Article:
Well it is mid-March and as I write this article, flurries of snow are passing my window!
The welcome dry spell has allowed quite a lot of field work and drilling to occur, at least on the lighter soil types. Heavy land needed at least another week of dry weather before meaningful progress could have been made.
Unfortunately this dry spell was accompanied by very cold winds, which have set crops back. Some of the poorer rape crops now look worryingly thin and will need all the help they can get if acceptable yields are to be achieved. On small backward crops a higher proportion of the total nitrogen should be applied early to stimulate canopy growth. I will be using a trace element mix plus some foliar phosphite to try to encourage rapid canopy expansion once temperatures eventually do warm up.
Most crops that had active phoma have now had a fungicide, but quite a large area of my rape has been devastated by pigeons and at the moment has little if any leaf. Pigeon pressure has eased in the last few days so hopefully these crops will produces some fresh leaves shortly.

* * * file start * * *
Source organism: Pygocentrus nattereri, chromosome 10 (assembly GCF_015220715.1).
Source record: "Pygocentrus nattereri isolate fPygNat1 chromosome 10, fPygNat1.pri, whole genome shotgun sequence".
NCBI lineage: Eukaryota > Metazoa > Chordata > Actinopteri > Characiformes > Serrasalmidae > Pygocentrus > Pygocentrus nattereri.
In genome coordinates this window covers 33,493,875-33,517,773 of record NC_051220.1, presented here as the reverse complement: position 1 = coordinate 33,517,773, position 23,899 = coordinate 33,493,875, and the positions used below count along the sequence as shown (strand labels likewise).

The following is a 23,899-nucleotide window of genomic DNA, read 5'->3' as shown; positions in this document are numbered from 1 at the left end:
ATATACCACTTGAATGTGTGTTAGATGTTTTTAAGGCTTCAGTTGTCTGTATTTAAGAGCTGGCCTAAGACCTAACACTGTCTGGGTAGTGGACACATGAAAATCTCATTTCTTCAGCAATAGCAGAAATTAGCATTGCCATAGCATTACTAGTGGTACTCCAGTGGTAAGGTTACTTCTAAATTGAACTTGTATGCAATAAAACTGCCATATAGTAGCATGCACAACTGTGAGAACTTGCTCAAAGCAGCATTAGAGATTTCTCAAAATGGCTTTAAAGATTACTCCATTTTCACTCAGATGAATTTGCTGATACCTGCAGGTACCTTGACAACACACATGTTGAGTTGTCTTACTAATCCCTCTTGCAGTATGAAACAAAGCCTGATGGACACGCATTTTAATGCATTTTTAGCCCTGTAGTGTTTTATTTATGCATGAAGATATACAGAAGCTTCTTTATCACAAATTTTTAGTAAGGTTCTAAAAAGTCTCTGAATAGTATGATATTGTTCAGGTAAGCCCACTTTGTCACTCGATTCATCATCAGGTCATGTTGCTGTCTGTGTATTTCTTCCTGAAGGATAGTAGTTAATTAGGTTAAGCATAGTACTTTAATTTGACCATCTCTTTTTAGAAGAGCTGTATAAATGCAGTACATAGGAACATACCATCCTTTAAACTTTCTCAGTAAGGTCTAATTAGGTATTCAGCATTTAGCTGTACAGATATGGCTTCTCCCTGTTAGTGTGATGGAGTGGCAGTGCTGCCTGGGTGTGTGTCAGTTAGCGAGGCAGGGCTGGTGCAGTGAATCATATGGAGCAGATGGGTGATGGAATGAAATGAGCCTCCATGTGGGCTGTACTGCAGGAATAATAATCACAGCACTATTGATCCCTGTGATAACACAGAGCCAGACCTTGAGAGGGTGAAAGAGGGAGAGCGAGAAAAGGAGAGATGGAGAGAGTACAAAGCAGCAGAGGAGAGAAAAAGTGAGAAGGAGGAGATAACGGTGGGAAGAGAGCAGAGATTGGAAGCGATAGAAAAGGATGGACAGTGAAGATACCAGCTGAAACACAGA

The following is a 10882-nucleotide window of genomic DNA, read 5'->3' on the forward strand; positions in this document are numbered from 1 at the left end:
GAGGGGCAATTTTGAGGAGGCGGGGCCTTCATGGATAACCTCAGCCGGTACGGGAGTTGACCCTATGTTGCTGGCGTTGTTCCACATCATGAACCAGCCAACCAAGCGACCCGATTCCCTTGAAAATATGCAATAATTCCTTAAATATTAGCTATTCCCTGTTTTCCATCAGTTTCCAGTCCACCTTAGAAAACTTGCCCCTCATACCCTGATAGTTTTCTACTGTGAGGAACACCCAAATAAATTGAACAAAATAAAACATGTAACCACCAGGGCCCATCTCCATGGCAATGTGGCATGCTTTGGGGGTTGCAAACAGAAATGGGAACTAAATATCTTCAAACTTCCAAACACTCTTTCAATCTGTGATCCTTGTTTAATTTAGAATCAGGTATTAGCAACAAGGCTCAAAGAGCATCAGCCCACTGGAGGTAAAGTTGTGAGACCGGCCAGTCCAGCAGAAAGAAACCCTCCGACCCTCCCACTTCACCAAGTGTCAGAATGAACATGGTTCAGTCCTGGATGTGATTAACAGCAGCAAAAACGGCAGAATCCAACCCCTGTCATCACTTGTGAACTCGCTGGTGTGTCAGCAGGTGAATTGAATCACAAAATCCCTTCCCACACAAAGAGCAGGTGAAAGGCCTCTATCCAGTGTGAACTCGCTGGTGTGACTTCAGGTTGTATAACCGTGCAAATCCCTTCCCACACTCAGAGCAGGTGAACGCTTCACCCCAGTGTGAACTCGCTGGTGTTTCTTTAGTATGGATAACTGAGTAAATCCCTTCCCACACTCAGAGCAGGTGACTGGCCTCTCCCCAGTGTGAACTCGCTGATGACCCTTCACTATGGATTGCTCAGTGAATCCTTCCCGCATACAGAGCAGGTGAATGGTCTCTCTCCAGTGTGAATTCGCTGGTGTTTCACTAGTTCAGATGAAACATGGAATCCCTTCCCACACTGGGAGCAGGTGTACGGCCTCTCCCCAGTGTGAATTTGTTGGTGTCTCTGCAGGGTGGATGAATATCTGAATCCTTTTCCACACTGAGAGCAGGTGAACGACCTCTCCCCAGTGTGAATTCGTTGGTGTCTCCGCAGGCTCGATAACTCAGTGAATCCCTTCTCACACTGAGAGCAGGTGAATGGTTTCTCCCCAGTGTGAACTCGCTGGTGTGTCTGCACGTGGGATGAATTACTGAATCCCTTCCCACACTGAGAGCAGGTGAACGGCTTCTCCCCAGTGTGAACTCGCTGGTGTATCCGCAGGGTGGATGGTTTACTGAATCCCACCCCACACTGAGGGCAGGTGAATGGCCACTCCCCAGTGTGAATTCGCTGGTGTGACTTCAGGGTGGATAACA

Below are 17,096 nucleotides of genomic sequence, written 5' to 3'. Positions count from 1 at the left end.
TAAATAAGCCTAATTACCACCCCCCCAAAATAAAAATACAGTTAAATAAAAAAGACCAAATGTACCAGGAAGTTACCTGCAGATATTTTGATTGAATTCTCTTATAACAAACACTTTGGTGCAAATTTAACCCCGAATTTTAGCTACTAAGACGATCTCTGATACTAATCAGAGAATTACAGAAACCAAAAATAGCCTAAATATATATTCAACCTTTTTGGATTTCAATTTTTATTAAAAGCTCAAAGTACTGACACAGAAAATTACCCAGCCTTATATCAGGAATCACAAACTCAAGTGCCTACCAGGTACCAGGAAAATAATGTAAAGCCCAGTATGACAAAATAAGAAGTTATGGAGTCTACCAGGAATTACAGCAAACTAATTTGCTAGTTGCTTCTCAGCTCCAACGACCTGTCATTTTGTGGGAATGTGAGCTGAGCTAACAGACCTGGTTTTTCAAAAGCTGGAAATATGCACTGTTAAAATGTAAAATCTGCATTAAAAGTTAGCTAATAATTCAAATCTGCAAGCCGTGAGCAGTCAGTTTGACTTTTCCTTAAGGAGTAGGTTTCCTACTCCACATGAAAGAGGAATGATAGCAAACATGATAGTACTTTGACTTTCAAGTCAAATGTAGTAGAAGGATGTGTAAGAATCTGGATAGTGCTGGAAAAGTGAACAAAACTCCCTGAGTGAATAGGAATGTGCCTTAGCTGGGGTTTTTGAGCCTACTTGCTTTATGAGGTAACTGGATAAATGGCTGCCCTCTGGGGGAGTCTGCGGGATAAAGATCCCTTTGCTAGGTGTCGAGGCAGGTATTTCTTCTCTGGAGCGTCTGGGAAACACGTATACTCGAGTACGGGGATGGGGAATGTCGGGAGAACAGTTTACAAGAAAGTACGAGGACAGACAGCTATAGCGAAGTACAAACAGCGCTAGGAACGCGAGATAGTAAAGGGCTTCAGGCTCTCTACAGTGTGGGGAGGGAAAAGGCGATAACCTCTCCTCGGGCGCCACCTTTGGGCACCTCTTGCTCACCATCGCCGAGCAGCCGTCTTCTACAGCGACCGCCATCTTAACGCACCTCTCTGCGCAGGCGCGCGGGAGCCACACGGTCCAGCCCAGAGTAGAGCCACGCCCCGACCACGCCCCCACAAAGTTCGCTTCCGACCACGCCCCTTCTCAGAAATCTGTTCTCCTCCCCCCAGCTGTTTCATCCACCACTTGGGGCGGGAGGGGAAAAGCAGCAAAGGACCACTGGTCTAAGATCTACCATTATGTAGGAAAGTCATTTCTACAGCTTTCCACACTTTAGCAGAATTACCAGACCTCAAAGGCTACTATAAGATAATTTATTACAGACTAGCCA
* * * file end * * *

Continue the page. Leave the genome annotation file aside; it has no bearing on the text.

Most of the spring barley drilled so far has gone into reasonable seed-beds. I would have liked the soil temperature to have been higher and the last thing we need now is a deluge of rain on these cold soils before emergence. Pre-emergence sprays using a mix of Defy (prosulfocarb) and Stomp (pendimethalin) will be applied very shortly where needed.
A large proportion of wheat and barley crops are looking thin with a sub optimal number of tillers. This will be more of an issue with barley, which has far less ability to compensate.
Again a higher proportion of the nitrogen should be applied early on these crops and I will be using a phosphite trace element and growth regulator mix shortly. The aim of this is to suppress apical dominance with the growth regulator. The foliar phosphite and trace element mix will help improve plant vigour and encouraging rooting and this is an approach I have used to good effect in past years on backward, thin crops.